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Judicious drug use: The good, the bad and the ugly

According to FDA, judicious use means administering an antimicrobial drug appropriately — and only when necessary.

After comparing notes on the new FDA antimicrobial guidelines with a few poultry veterinarians, Poultry Health Today editors borrowed the title from an early Clint Eastwood film to rate a few possible real-world scenarios:

The good

  • Using approved antibiotics in the feed or water to treat clinically sick birds, control the spread of a diagnosed disease or prevent commonly occurring, highly prevalent diseases like coccidiosis or necrotic enteritis.
  • Administering a non-medically important antibiotic with documented performance benefits to preserve the gut wall of broiler chickens and optimize nutrient absorption, growth potential and feed utilization.

The bad

  • Using a medically important antimicrobial without veterinary consultation or a VFD order.
  • Using any antimicrobial — medically important or otherwise — for a purpose or duration not indicated on the product’s label.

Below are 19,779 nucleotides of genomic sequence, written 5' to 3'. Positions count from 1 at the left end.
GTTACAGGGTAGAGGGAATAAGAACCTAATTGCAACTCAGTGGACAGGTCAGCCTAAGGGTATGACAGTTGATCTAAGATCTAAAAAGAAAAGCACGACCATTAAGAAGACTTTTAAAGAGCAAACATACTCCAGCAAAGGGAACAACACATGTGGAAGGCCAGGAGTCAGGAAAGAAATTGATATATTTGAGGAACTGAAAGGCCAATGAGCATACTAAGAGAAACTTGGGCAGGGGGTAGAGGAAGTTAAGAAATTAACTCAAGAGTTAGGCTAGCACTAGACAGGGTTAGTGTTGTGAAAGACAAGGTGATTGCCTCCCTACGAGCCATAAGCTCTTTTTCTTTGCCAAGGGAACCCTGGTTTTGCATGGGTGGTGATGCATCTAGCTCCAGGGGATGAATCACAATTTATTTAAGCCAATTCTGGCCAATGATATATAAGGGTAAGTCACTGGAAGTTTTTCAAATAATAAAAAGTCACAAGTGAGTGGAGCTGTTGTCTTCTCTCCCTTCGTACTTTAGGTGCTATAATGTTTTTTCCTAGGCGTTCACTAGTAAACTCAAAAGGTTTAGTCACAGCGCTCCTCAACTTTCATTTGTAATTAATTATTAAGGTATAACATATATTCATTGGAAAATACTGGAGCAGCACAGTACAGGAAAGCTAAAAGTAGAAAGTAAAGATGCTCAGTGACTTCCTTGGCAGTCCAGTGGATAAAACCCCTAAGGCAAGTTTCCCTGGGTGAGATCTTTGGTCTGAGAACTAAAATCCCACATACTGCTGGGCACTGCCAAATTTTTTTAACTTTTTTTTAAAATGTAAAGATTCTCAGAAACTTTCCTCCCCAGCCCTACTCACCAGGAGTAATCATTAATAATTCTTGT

The ugly

  • Using valuable medically important drugs solely for the purpose of promoting growth or improving feed efficiency.
  • Giving medically important drugs to apparently healthy animals in the absence of any information that such animals were at risk of a specific disease.

Posted on June 29, 2015

tags: ,
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  • New FDA guidelines: Rating an animal antibiotic’s importance to humans

    The new industry guidelines issued by the US Food and Drug Administration in December suggest removing performance claims from food-animal antimicrobials deemed “medically important” to humans and reserving those feed additives for treating controlling and...

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